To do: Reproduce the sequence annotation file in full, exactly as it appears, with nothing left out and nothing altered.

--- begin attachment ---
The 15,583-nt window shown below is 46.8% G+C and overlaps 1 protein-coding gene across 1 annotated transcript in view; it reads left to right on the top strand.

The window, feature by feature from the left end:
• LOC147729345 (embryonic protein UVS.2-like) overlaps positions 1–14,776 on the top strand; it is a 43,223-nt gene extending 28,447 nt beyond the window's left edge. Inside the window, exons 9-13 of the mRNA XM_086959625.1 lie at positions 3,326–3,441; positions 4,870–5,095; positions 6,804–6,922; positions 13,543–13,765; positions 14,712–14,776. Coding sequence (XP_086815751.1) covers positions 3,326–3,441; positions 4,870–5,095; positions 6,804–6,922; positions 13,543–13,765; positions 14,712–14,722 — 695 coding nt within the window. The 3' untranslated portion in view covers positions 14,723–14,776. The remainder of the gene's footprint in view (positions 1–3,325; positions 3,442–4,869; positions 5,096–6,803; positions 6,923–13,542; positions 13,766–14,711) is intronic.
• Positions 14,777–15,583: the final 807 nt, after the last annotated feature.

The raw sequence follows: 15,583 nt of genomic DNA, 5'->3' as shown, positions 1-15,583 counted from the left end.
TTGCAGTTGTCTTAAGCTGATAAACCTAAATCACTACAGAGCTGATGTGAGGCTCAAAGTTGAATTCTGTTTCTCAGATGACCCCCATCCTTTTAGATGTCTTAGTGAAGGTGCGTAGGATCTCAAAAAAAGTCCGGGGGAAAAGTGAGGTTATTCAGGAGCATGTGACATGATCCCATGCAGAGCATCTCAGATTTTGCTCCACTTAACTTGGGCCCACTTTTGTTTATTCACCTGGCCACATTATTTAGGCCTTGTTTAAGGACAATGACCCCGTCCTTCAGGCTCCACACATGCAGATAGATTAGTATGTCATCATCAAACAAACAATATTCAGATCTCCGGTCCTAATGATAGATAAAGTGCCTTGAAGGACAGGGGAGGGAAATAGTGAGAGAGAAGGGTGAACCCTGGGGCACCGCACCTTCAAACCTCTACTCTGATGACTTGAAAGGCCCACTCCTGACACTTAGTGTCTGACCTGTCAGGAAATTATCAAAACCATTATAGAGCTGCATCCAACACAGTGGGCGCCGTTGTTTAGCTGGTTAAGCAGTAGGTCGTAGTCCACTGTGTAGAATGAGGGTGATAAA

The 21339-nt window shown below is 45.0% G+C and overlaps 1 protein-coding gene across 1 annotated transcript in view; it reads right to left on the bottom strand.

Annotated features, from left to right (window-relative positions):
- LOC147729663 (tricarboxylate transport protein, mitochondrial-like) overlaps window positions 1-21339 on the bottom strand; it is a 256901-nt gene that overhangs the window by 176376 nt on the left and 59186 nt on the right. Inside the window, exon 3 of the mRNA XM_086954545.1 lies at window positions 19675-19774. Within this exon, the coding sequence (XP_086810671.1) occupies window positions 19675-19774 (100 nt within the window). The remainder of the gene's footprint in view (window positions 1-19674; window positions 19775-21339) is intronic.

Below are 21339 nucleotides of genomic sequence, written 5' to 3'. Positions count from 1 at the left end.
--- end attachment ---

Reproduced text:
The 15,583-nt window shown below is 46.8% G+C and overlaps 1 protein-coding gene across 1 annotated transcript in view; it reads left to right on the top strand.

The window, feature by feature from the left end:
• LOC147729345 (embryonic protein UVS.2-like) overlaps positions 1–14,776 on the top strand; it is a 43,223-nt gene extending 28,447 nt beyond the window's left edge. Inside the window, exons 9-13 of the mRNA XM_086959625.1 lie at positions 3,326–3,441; positions 4,870–5,095; positions 6,804–6,922; positions 13,543–13,765; positions 14,712–14,776. Coding sequence (XP_086815751.1) covers positions 3,326–3,441; positions 4,870–5,095; positions 6,804–6,922; positions 13,543–13,765; positions 14,712–14,722 — 695 coding nt within the window. The 3' untranslated portion in view covers positions 14,723–14,776. The remainder of the gene's footprint in view (positions 1–3,325; positions 3,442–4,869; positions 5,096–6,803; positions 6,923–13,542; positions 13,766–14,711) is intronic.
• Positions 14,777–15,583: the final 807 nt, after the last annotated feature.

The raw sequence follows: 15,583 nt of genomic DNA, 5'->3' as shown, positions 1-15,583 counted from the left end.
TTGCAGTTGTCTTAAGCTGATAAACCTAAATCACTACAGAGCTGATGTGAGGCTCAAAGTTGAATTCTGTTTCTCAGATGACCCCCATCCTTTTAGATGTCTTAGTGAAGGTGCGTAGGATCTCAAAAAAAGTCCGGGGGAAAAGTGAGGTTATTCAGGAGCATGTGACATGATCCCATGCAGAGCATCTCAGATTTTGCTCCACTTAACTTGGGCCCACTTTTGTTTATTCACCTGGCCACATTATTTAGGCCTTGTTTAAGGACAATGACCCCGTCCTTCAGGCTCCACACATGCAGATAGATTAGTATGTCATCATCAAACAAACAATATTCAGATCTCCGGTCCTAATGATAGATAAAGTGCCTTGAAGGACAGGGGAGGGAAATAGTGAGAGAGAAGGGTGAACCCTGGGGCACCGCACCTTCAAACCTCTACTCTGATGACTTGAAAGGCCCACTCCTGACACTTAGTGTCTGACCTGTCAGGAAATTATCAAAACCATTATAGAGCTGCATCCAACACAGTGGGCGCCGTTGTTTAGCTGGTTAAGCAGTAGGTCGTAGTCCACTGTGTAGAATGAGGGTGATAAA

The 21339-nt window shown below is 45.0% G+C and overlaps 1 protein-coding gene across 1 annotated transcript in view; it reads right to left on the bottom strand.

Annotated features, from left to right (window-relative positions):
- LOC147729663 (tricarboxylate transport protein, mitochondrial-like) overlaps window positions 1-21339 on the bottom strand; it is a 256901-nt gene that overhangs the window by 176376 nt on the left and 59186 nt on the right. Inside the window, exon 3 of the mRNA XM_086954545.1 lies at window positions 19675-19774. Within this exon, the coding sequence (XP_086810671.1) occupies window positions 19675-19774 (100 nt within the window). The remainder of the gene's footprint in view (window positions 1-19674; window positions 19775-21339) is intronic.

Below are 21339 nucleotides of genomic sequence, written 5' to 3'. Positions count from 1 at the left end.